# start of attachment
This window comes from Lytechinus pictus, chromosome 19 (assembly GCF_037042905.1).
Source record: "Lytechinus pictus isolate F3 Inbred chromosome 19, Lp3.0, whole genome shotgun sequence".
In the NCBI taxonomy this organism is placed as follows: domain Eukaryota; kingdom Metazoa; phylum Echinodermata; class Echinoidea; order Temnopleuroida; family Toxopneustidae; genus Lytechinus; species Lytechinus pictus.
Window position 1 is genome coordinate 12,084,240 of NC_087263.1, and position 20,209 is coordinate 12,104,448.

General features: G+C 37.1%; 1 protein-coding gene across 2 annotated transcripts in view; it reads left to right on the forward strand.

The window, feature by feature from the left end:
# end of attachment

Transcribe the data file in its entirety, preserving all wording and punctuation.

This window comes from Lytechinus pictus, chromosome 19 (assembly GCF_037042905.1).
Source record: "Lytechinus pictus isolate F3 Inbred chromosome 19, Lp3.0, whole genome shotgun sequence".
In the NCBI taxonomy this organism is placed as follows: domain Eukaryota; kingdom Metazoa; phylum Echinodermata; class Echinoidea; order Temnopleuroida; family Toxopneustidae; genus Lytechinus; species Lytechinus pictus.
Window position 1 is genome coordinate 12,084,240 of NC_087263.1, and position 20,209 is coordinate 12,104,448.

General features: G+C 37.1%; 1 protein-coding gene across 2 annotated transcripts in view; it reads left to right on the forward strand.

The window, feature by feature from the left end: